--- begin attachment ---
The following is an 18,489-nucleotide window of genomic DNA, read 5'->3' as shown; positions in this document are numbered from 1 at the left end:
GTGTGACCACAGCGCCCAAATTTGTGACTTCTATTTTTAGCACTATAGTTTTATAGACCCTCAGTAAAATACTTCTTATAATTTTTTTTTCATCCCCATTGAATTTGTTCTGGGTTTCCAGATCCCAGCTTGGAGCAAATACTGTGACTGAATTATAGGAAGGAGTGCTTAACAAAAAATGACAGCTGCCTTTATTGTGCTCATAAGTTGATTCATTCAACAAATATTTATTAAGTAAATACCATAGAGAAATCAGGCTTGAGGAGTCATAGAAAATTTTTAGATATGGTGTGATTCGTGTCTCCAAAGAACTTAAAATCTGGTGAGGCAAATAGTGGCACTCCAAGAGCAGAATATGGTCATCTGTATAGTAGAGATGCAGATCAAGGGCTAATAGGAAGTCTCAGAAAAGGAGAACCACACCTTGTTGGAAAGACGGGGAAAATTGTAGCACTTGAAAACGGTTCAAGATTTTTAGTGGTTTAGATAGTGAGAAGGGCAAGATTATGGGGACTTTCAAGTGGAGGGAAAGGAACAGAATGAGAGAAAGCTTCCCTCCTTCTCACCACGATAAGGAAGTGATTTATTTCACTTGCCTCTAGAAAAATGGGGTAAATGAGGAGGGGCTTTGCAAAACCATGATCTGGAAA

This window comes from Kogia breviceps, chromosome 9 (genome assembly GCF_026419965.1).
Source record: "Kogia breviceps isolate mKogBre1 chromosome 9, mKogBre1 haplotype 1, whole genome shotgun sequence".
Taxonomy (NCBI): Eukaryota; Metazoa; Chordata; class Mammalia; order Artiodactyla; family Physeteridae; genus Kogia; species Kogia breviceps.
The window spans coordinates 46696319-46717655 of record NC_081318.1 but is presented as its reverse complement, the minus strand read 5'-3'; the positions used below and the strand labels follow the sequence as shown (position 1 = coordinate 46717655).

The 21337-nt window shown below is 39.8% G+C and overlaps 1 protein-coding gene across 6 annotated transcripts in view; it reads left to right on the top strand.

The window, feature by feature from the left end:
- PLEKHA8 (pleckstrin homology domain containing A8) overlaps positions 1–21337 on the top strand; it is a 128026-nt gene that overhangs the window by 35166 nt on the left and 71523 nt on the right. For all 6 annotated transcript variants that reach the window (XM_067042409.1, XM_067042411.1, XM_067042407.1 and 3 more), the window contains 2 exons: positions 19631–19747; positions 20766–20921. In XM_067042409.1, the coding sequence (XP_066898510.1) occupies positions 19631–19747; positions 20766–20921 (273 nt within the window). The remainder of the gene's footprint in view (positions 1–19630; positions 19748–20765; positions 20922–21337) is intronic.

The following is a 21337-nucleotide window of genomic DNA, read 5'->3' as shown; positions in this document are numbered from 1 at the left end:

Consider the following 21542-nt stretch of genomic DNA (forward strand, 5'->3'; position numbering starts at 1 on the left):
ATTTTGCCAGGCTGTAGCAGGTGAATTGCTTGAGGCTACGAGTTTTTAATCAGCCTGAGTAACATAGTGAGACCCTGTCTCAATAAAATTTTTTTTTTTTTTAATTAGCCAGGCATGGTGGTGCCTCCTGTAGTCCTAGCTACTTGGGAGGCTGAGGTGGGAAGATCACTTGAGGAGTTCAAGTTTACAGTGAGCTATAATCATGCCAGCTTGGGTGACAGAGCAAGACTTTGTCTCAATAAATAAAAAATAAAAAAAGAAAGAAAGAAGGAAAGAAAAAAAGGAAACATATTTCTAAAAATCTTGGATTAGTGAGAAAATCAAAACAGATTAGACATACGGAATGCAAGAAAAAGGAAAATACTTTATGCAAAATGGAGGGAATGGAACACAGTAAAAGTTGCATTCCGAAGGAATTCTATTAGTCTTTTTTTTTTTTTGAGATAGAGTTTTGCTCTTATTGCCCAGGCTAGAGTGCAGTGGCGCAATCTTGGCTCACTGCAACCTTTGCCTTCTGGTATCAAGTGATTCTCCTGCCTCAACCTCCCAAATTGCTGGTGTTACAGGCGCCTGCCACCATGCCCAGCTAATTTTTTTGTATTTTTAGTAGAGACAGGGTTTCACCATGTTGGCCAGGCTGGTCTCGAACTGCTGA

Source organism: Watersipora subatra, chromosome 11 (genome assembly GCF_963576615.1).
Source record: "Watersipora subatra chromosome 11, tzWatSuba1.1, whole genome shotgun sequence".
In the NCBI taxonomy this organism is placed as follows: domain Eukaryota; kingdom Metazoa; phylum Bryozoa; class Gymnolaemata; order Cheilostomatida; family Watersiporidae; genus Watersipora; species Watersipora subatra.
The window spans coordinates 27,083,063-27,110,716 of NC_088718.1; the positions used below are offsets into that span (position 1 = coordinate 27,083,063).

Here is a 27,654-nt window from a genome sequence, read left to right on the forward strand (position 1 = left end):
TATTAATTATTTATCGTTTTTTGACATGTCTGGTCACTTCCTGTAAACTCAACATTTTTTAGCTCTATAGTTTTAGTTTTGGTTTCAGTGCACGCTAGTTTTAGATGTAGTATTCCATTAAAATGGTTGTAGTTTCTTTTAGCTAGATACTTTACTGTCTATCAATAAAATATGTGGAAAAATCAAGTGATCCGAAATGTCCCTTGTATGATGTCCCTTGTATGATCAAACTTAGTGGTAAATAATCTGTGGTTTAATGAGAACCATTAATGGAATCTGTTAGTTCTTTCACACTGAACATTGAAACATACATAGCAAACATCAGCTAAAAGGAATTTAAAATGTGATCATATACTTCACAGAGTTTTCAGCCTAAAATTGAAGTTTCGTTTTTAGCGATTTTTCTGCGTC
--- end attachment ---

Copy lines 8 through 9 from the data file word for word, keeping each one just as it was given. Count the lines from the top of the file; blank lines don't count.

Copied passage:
The window, feature by feature from the left end:
- PLEKHA8 (pleckstrin homology domain containing A8) overlaps positions 1–21337 on the top strand; it is a 128026-nt gene that overhangs the window by 35166 nt on the left and 71523 nt on the right. For all 6 annotated transcript variants that reach the window (XM_067042409.1, XM_067042411.1, XM_067042407.1 and 3 more), the window contains 2 exons: positions 19631–19747; positions 20766–20921. In XM_067042409.1, the coding sequence (XP_066898510.1) occupies positions 19631–19747; positions 20766–20921 (273 nt within the window). The remainder of the gene's footprint in view (positions 1–19630; positions 19748–20765; positions 20922–21337) is intronic.